“We were making 200 bucks a week when we were working and 100 bucks a week when we were not working,” Moore recalls. “Back in the ’50s, that was better than the average guy on the street. But we’d get out to Hollywood, and we’d want to take disc jockeys to dinner and so on, and we couldn’t afford it. We’d just hang out by ourselves. We were all married and had homes to support.”
Dismissed when Presley entered the Army in 1958, Moore began to concentrate on engineering and producing. He started a record label, Fernwood, and scored a Top 10 hit with “Tragedy” by Thomas Wayne.
When “The King of Rock ’n’ Roll” entered civilian life again, movies became a priority for Presley, and the live dates dried up. Still, Moore would answer the occasional call for soundtrack and studio work.
In 1964, Moore recorded his only solo album, The Guitar That Changed The World! Epic Records producer Billy Sherrill, who later was behind huge hits for Tammy Wynette, George Jones and Charlie Rich, produced and named Moore’s project. The album, now available as a Razor & Tie CD reissue, features Moore’s instrumental interpretations of songs associated with Presley. Soon after making the album, Moore moved to Nashville.
Moore worked again with Presley on the famous 1968 “Comeback” TV special. Despite promises for further work, he never saw Presley after that.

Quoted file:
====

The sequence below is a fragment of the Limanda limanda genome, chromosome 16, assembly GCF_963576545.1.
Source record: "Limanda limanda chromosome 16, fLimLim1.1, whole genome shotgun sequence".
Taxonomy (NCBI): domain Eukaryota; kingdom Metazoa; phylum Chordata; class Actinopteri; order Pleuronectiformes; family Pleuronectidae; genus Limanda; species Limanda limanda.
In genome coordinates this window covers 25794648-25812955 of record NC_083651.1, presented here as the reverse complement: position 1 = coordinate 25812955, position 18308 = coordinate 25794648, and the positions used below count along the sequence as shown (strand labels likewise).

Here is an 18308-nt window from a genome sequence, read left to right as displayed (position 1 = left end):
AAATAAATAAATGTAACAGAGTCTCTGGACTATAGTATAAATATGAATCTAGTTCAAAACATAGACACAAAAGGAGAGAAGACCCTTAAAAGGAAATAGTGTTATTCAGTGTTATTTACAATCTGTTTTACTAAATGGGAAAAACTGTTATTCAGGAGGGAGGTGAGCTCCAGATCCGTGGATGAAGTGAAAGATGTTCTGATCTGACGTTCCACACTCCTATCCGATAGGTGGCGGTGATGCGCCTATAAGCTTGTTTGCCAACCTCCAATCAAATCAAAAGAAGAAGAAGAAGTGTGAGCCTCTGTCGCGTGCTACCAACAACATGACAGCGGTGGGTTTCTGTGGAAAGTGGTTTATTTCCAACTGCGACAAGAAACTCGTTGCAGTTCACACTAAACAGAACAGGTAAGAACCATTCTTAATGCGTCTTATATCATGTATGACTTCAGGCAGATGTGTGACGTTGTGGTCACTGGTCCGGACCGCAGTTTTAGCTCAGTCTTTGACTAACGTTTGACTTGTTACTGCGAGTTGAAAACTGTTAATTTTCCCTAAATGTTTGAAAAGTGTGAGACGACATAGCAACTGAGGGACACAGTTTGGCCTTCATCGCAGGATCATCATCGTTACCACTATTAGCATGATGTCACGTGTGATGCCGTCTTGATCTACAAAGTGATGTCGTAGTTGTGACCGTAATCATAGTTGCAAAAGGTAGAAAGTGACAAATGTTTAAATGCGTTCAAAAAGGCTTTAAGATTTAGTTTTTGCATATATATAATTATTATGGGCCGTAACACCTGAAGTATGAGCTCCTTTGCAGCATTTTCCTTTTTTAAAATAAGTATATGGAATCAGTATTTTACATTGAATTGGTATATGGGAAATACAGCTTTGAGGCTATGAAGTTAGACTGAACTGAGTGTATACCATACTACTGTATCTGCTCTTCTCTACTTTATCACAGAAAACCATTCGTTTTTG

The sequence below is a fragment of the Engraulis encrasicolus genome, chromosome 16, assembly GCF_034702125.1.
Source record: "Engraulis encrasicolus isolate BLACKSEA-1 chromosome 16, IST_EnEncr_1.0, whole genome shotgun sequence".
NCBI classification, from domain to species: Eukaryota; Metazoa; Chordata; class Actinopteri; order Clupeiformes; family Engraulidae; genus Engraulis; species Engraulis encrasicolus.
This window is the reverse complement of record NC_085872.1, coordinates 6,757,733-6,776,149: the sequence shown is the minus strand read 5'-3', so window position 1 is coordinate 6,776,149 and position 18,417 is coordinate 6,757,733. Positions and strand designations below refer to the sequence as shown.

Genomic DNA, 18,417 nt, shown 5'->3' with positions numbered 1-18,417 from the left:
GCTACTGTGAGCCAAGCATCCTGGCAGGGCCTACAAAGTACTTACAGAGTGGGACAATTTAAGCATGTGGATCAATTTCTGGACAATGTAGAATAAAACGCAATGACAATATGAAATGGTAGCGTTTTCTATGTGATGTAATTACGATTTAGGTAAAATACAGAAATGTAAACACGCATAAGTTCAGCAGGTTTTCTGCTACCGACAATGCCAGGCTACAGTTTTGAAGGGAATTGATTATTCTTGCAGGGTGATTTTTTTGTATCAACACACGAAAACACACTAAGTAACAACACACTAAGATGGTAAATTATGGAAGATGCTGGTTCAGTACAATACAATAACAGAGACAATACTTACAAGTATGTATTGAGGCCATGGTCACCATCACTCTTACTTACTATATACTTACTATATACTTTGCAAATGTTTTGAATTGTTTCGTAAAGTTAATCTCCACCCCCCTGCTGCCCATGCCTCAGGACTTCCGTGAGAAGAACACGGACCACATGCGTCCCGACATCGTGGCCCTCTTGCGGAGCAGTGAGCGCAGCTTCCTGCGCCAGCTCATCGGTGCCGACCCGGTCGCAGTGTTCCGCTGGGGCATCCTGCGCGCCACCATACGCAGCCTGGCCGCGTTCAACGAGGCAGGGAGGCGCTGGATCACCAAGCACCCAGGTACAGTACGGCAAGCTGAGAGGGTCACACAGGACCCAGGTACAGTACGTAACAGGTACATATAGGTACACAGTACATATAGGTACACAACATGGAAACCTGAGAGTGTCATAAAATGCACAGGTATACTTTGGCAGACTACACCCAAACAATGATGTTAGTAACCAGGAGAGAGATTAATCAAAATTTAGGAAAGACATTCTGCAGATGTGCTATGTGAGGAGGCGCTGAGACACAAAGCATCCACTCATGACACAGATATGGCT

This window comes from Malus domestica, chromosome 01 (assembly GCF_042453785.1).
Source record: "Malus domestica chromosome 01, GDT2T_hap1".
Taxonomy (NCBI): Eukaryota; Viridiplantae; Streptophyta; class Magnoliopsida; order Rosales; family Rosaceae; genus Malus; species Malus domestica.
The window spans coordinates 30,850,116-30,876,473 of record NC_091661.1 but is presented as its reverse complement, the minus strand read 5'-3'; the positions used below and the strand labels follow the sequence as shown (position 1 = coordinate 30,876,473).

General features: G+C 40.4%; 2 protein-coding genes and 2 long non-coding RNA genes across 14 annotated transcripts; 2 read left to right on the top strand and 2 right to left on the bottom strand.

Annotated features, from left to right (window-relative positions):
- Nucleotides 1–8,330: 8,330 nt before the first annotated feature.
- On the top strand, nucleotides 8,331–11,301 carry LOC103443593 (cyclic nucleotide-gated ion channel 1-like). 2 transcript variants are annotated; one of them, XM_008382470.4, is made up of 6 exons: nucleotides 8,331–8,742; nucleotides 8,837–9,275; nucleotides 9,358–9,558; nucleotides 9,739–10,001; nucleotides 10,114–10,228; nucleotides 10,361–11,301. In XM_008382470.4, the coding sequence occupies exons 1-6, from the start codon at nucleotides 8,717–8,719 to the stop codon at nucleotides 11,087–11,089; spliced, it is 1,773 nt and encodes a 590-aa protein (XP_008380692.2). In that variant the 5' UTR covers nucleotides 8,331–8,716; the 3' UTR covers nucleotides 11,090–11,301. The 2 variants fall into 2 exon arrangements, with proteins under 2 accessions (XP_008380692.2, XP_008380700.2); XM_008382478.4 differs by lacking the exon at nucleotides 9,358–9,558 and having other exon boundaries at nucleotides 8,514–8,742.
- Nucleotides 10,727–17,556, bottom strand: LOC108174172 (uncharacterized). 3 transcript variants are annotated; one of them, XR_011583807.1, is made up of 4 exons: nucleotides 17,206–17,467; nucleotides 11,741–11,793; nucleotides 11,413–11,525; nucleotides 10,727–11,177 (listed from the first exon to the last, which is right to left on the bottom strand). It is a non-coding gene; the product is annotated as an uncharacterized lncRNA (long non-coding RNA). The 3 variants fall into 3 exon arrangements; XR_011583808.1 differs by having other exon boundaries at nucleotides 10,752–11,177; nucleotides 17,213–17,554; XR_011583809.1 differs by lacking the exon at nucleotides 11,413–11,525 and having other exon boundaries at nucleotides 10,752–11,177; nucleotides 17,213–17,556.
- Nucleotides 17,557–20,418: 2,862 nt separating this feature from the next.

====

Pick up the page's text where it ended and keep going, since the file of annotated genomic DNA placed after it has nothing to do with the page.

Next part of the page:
An invitation to join Presley in Las Vegas in 1969 proved financially impractical. The job instead went to James Burton, and Moore hung up his guitar for two decades. He opened printing and tape duplication businesses in Nashville, ran them for years and then sold them.
In various ways, Keith Richards, Carl Perkins, Ronnie McDowell and Chet Atkins all had a hand in coaxing Moore back into action in the late 1980s.
In 1997, Moore, an amazing musician who has spent most of his career behind the scenes, stepped out of the shadow with an autobiography and album. That’s Alright, Elvis: The Untold Story of Elvis’s First Guitarist and Manager was written with Nashville-based freelance writer James Dickerson and published by Schirmer Books.
“My daughter [Vicki] is the one who got me to do the book,” Moore says. “There is so much misunderstood Elvis junk out there. At first, I didn’t want to get in the middle of it all. She kept on and on, and she happened to be friends with James Dickerson. I finally told her, ’If you will just shut up about it, I’ll do it,'” he says with a laugh.
The same year he set the record straight with his book, Moore joined Fontana on a pop-rock album, All the King’s Men. A collection of new songs rather than Presley remakes, the album was primarily produced and mixed by Moore.
The set features him and Fontana in collaboration with artists who regard the two as key influences, including Richards, Ron Wood, Jeff Beck, Tracy Nelson, The Jordanaires, Joe Ely, Mavericks frontman Raul Malo, Steve Earle and members of The Band. The making of the album was filmed for a documentary that has yet to be released. Moore and Fontana are discussing the possibility of a follow-up album.
Moore admits his association with Presley and the limelight it brought can sometimes be tiresome, but he handles it with grace.
“The thing I’ve always been proud of is how well the music has held up,” Moore says. “Regardless of anything else — whatever bumps might have been along the way — that’s the thing I’m really proud of.”